[Alumni Stories] Neil Ballantyne on Language Learning Technologies

09ff25ee75bce1247263155b0090a87f_400x400Neil Ballantyne did the MA DTCE between 2007 and 2010 so a while ago now. It started as part of a career transition from classroom teaching to digital education roles outside the classroom and the DTCE was fundamental in making that transition.

As Neil explains:

”The practical aspects of the course meant I was able to hone skills in educational product development and the theoretical side kept me grounded and ensured I could make those products high in pedagogic value.

The MA definitely aided my career and after focusing on building a vocabulary learning app for my dissertation I went on to become Mobile Learning Manager at the British Council, building up a portfolio of language learning apps and I’m now Senior Product Manager for Learning Experience at busuu, a social network for language learning.

At busuu, alongside the main app and website, we’re working with new consumer technologies that allow new educational possibilities such as voice assistants and VR.

We have launched learning products for voice activated devices such as Alexa and Google Assistant. This has extended a new area in educational design – voice user interfaces rather than graphical user interfaces.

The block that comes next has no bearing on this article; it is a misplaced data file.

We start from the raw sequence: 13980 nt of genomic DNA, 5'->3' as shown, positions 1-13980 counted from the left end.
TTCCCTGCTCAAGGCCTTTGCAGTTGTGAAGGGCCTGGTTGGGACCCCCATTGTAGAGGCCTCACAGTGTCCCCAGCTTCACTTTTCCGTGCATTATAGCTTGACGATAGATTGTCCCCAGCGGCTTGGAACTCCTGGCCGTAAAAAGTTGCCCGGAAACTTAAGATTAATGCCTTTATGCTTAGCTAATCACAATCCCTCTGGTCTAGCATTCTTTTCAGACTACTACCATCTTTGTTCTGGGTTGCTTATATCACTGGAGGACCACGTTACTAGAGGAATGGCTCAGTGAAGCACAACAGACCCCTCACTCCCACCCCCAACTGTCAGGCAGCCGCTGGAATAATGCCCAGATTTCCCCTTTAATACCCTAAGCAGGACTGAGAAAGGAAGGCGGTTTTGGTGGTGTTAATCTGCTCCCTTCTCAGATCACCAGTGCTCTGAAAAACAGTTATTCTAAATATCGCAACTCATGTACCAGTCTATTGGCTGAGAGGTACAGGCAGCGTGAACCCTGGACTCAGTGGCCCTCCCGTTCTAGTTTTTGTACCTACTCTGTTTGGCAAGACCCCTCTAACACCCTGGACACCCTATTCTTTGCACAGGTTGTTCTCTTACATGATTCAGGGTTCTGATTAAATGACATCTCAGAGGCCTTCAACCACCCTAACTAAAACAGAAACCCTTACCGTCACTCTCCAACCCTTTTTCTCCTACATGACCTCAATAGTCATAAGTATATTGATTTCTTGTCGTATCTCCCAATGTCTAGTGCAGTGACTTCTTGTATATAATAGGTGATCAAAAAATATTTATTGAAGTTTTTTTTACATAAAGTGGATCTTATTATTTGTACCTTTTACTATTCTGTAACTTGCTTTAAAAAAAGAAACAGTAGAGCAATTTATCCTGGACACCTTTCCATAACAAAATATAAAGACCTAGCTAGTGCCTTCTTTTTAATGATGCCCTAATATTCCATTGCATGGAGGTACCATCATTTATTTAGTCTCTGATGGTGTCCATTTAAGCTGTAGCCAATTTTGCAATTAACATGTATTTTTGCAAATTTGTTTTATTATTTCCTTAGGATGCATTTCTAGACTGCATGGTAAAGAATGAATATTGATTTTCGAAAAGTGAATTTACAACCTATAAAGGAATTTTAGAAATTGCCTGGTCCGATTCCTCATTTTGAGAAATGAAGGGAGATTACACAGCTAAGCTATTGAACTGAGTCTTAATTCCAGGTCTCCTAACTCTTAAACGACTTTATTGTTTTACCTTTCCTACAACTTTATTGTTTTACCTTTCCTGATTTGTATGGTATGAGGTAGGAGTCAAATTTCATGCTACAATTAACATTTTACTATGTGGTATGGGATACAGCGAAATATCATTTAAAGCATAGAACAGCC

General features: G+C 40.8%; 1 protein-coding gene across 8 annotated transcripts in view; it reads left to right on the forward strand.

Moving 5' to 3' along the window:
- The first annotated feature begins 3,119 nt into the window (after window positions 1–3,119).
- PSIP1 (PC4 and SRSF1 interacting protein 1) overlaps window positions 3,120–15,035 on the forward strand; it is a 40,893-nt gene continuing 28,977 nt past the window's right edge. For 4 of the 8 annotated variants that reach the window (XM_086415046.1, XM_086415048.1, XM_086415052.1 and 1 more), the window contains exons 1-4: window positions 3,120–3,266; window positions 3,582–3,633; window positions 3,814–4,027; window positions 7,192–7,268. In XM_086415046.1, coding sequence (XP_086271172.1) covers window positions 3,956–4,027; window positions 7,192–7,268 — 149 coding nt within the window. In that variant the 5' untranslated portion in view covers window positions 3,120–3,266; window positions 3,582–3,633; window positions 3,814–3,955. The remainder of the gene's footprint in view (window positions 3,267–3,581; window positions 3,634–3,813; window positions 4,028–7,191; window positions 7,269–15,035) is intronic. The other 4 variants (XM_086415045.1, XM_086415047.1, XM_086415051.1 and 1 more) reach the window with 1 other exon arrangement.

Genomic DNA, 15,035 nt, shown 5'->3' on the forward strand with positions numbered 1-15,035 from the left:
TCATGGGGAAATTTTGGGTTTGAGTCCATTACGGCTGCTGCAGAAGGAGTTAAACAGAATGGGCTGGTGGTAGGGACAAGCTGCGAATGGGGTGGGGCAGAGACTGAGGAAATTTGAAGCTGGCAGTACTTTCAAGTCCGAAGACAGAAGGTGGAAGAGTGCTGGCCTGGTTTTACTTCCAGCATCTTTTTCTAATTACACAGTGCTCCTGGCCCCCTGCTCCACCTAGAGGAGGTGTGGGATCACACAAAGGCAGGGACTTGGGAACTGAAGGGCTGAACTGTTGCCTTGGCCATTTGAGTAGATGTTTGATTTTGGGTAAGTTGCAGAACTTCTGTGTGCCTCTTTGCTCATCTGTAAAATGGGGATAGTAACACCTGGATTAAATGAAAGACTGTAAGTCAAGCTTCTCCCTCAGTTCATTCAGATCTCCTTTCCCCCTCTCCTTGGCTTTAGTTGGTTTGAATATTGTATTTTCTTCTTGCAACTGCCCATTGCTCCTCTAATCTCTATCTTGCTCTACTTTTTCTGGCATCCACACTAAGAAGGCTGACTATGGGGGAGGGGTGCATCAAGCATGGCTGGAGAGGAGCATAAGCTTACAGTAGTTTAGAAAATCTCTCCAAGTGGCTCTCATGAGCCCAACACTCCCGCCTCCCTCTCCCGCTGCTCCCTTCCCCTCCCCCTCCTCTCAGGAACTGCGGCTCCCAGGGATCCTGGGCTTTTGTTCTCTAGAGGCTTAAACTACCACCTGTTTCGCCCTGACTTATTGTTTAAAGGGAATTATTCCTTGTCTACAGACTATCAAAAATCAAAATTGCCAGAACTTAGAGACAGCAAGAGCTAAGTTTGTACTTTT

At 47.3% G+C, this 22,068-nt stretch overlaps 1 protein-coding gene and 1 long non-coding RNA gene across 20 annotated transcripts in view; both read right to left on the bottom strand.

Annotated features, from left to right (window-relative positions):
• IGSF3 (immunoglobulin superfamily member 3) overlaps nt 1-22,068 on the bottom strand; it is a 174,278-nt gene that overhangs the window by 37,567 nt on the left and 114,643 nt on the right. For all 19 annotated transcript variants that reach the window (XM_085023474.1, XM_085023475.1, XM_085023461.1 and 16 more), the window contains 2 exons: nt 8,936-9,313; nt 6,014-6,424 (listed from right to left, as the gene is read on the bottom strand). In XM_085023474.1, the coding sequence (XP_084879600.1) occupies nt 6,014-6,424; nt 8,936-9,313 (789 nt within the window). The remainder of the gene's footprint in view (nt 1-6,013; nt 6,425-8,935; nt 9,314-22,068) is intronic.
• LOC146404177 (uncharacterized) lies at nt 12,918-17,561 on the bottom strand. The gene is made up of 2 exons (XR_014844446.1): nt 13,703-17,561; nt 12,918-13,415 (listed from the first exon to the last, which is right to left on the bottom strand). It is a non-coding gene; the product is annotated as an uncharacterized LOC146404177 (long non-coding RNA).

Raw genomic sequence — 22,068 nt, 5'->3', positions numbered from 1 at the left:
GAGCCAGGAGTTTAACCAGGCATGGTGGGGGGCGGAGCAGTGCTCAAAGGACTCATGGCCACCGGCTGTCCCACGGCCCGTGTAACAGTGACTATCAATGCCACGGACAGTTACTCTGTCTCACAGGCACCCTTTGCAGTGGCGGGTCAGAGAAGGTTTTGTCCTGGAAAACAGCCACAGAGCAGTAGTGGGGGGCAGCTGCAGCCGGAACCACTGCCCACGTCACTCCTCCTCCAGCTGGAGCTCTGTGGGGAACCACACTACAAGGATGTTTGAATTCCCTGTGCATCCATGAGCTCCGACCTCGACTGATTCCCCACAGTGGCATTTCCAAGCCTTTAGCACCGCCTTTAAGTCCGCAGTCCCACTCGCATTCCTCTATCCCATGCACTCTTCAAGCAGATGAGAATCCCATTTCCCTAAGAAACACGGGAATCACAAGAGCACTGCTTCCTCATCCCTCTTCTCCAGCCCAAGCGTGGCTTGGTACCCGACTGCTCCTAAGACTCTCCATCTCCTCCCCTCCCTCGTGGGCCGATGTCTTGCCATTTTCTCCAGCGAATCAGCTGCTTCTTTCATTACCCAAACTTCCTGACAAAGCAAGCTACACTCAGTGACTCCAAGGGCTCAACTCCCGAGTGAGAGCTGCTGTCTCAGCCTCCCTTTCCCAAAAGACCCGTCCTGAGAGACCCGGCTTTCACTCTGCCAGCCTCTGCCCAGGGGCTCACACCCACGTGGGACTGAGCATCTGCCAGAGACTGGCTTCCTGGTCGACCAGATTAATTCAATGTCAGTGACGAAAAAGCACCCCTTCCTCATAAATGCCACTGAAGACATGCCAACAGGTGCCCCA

We’ve also created a VR experience where you can explore a hacienda and help the occupants prepare for a party. Voice recognition technology allows you to interact with the characters in the house and have conversations. What I really like about this is that it helps reduce that awkward feeling when trying out a new language – people much more comfortable speaking my poor Spanish in this immersive environment that I would be normally; it provides a great practice area without fear.

In language learning ,  we’ll see the impact of improvements in voice detection, real time translation and language processing meaning conversations with non-human agents will be possible providing good practice grounds for language learning.

At the moment speech recognition is still gearned to native accents but this will get better as the technology learns. I don’t think real time translation will have too much impact on the language learning business as people will still want to interact naturally and the kudos of knowing different languages will remain, hopefully.”

 

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